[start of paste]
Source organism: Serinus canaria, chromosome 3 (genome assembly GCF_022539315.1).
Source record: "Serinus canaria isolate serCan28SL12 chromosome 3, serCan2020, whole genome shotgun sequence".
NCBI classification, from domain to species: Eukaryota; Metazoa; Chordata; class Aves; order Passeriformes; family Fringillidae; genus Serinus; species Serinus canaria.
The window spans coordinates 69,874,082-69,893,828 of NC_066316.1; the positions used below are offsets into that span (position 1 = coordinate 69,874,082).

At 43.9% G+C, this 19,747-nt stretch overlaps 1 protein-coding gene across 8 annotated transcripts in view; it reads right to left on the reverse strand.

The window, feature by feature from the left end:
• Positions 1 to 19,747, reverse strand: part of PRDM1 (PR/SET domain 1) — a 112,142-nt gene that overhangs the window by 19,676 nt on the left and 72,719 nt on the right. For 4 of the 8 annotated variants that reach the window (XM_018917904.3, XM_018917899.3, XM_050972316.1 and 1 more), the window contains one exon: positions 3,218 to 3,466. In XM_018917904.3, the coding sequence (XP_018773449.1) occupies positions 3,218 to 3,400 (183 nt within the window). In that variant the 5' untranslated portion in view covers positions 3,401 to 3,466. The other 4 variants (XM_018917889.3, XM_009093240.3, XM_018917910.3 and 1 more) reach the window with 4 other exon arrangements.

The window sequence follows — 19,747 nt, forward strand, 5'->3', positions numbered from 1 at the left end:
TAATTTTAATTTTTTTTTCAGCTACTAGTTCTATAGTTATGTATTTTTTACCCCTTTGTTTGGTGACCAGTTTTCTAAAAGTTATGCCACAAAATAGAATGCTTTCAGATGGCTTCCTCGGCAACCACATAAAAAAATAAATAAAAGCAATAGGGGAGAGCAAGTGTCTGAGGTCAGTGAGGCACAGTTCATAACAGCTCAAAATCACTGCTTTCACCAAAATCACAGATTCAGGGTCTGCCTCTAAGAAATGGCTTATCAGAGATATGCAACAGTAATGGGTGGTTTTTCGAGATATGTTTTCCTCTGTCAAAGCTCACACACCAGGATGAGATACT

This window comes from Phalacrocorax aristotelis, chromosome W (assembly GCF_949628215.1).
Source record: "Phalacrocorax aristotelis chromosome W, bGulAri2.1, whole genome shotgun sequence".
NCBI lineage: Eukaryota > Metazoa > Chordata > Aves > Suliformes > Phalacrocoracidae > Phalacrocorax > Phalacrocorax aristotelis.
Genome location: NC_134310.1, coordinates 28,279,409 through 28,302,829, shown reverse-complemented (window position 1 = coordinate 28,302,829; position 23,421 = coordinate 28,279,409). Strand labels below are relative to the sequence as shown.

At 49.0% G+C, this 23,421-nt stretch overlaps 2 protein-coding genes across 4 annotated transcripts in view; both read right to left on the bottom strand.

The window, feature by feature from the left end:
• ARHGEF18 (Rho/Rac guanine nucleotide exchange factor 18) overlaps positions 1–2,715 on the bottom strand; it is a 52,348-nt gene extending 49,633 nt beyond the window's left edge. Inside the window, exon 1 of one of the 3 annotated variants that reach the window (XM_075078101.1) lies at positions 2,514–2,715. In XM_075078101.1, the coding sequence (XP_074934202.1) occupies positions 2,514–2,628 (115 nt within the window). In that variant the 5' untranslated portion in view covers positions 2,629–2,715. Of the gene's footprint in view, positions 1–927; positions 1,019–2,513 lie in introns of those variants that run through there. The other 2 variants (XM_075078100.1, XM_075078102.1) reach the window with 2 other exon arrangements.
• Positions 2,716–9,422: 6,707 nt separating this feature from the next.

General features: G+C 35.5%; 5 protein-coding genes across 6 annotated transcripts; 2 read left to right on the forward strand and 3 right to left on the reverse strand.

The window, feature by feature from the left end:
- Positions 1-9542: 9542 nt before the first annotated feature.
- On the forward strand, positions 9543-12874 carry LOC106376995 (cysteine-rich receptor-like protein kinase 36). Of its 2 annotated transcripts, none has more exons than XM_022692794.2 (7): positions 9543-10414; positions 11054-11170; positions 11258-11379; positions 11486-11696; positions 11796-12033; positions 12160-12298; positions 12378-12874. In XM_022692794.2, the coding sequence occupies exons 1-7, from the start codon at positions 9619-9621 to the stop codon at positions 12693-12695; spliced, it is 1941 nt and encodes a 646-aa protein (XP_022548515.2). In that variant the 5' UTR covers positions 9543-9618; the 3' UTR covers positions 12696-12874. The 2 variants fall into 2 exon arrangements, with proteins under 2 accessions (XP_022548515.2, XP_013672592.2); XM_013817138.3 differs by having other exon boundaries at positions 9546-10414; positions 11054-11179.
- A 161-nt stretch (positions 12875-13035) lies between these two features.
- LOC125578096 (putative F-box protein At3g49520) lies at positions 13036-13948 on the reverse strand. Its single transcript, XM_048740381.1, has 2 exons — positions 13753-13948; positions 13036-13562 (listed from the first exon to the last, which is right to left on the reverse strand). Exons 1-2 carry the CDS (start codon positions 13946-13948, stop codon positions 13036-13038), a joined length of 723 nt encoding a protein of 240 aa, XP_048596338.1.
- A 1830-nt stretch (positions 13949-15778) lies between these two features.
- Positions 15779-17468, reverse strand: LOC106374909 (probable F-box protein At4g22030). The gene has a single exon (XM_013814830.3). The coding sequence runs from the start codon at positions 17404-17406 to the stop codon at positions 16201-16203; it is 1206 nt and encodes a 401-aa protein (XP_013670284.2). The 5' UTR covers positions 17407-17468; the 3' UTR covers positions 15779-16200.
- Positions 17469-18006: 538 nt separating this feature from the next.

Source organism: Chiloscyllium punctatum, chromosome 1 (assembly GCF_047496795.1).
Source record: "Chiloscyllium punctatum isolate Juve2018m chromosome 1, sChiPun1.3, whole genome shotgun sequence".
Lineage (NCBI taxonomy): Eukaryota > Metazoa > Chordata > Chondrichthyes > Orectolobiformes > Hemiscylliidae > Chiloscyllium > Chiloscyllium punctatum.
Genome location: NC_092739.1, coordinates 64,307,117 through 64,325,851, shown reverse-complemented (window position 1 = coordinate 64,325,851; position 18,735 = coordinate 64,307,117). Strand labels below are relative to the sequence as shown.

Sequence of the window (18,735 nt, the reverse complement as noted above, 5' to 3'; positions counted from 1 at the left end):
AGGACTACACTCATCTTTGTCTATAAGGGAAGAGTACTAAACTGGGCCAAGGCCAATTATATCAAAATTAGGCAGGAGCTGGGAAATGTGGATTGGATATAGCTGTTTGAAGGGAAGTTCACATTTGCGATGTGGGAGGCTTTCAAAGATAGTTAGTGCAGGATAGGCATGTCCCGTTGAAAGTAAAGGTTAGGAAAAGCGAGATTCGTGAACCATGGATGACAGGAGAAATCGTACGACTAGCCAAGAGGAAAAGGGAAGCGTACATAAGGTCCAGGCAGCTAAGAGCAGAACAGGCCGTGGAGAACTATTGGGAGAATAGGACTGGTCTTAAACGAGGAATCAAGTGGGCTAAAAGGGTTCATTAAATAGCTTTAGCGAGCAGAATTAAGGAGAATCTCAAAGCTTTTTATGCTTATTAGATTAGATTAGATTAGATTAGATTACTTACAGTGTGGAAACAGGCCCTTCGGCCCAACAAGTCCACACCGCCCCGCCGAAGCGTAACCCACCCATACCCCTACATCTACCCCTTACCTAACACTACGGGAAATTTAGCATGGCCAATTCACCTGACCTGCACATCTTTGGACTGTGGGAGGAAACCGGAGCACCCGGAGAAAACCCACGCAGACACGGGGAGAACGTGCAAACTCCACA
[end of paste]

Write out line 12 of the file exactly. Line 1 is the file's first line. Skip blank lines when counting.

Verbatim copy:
NCBI lineage: Eukaryota > Metazoa > Chordata > Aves > Suliformes > Phalacrocoracidae > Phalacrocorax > Phalacrocorax aristotelis.